In a recent debate with an atheist, I was asked why I was a Christian. I replied that it was because my mother had spanked me. But I admit that this needs to be filled out a bit, and when we do, we will discover that the explanation is releveant to our discussions over the last week about private judgment.
I have asserted that to bring in an authoritative interpreter solves no problems at all. It fails to do so on two levels. The first is that we still have the problem of how to read and interpret the interpretations. The Scriptures are given to us in words, and interpretations of those words arrive packaged in words. If God can’t make Himself clear to me in the book that He wrote, how can I expect that fallible (or purportedly infallible) humans can do so? At this point, we might learn from the words of the old country preacher — “this here Bible sheds a lot of light on them there commentaries.” But I am not arguing here for solitary individualism in interpretation; we live in interpretive communities and in interpretive traditions. More about this anon, as I would have said if I lived when anon was in more common use.
The second problem is that there are a large number of authoritative interpretations, just as there are “it seems to me” opinions at evangelical Bible studies. To react away from the latter because you have to decide which one is right, and to go to a place where you have to decide which pope, patriarch, or bishop is right, is to change nothing whatever. This is the basic point I have made, and which has attracted quite a bit of attention in the comments section.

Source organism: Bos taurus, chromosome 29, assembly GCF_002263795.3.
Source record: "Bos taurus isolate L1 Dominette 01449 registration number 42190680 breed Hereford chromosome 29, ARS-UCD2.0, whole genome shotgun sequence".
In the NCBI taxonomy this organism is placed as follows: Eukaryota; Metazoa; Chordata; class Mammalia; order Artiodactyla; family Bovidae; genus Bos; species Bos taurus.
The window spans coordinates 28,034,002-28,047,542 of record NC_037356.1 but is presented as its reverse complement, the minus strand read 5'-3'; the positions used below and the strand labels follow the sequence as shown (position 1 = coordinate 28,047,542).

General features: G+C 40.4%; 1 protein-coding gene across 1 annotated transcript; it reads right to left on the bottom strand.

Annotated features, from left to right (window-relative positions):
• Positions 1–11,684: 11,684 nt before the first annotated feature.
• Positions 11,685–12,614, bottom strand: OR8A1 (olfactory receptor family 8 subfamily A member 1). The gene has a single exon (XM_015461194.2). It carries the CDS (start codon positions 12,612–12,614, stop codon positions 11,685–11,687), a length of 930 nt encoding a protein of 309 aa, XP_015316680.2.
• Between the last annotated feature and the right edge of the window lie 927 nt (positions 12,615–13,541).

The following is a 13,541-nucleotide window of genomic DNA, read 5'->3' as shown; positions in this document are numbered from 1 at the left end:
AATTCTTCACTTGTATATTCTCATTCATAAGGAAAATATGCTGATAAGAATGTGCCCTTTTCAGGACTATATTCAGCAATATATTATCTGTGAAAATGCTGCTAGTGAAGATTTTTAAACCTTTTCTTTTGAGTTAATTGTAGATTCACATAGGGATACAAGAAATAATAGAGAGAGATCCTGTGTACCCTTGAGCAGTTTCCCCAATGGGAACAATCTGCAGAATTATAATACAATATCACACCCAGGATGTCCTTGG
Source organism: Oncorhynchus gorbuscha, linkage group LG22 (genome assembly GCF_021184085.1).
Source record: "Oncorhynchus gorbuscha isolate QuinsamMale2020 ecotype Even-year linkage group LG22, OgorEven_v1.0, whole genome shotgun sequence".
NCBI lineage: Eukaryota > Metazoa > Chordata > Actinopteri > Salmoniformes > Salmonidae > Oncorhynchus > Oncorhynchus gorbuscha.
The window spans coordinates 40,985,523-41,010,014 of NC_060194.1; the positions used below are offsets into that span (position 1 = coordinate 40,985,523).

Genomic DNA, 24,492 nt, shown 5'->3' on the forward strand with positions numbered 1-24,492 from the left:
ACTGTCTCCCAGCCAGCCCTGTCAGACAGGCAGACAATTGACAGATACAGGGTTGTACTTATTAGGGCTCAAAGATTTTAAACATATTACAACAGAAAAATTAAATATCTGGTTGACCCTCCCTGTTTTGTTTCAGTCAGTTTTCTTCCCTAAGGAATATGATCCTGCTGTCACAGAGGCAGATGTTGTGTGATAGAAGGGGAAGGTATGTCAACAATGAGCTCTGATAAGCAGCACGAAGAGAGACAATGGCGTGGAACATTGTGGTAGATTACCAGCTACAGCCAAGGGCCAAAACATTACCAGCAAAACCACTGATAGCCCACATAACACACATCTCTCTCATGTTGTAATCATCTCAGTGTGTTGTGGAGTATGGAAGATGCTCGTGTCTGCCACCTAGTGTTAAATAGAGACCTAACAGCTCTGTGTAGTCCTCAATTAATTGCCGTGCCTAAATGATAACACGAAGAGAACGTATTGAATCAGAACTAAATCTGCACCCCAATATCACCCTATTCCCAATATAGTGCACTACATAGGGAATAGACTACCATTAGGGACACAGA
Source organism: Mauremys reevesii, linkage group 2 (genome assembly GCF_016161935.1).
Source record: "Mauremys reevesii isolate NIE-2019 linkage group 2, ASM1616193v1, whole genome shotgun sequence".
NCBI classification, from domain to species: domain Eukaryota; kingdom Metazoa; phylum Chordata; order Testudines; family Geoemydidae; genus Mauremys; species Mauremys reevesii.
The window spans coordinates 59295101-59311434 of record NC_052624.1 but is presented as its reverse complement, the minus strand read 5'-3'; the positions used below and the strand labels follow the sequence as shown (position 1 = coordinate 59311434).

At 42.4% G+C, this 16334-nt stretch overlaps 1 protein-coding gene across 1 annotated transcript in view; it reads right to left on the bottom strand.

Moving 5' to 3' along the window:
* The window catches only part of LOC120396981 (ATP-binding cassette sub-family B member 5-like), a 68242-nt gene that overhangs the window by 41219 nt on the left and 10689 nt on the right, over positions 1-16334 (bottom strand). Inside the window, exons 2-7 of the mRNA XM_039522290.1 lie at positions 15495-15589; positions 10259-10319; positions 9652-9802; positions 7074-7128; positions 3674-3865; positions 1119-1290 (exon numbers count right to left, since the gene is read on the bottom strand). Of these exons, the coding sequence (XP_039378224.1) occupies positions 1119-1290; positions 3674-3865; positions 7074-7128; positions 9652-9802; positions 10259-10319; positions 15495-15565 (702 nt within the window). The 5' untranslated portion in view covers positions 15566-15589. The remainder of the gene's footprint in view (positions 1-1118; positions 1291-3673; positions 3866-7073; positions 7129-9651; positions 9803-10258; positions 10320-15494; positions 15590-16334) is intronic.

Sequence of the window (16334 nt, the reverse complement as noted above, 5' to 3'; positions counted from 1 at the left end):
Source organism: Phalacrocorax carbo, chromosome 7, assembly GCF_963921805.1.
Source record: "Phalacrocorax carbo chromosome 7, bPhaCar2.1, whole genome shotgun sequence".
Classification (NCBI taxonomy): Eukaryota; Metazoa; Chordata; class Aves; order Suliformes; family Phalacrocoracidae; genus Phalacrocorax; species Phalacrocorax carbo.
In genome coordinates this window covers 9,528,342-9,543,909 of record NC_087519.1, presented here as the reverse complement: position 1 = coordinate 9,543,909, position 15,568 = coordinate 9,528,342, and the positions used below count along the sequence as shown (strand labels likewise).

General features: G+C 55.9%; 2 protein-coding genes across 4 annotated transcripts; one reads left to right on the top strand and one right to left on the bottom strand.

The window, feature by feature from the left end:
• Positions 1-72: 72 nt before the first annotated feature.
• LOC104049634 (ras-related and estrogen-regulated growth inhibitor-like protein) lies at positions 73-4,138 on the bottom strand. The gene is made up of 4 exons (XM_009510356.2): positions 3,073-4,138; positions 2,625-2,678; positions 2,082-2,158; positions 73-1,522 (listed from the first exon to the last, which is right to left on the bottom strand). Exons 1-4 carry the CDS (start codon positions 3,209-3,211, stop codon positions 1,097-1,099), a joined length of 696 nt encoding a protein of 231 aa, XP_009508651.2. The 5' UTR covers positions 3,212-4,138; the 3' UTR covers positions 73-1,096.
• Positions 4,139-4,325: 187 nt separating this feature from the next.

Now, to push this into new territory. To insist, as I have, that private interpretation is inescapable is not to fill up that word interpretation with philosophical rigor. I was made to trust in the Lord from the womb, and from my mother’s breast. As I was being brought up this way, an interpretive grid was being established in my heart and soul, and this was not because my mother was telling me about hermeneutical spirals when I was eating mashed peas in the high chair. So when I was growing up in an evangelical Christian home, with parents who loved me, disciplined me, taught me, and who lived consistent Christian lives in front of me, I learned one of the first lessons of epistemology, which is personal loyalty. Loyalty to my parents, loyalty to their God, who is my God also, loyalty to the church in which I was nurtured, and loyalty to the gospel which contains the words of my salvation. That is why I said I was a Christian because my mother had spanked. Now I acknowledge that later, when I grew to maturity and joined the Navy (which is not a bastion of righteousness) certain challenges where presented to me, both intellectual and moral, and I had to learn how to answer the questions and challenges. But I did so . . . why? Because God had poured His grace out upon me in the family I had grown up in.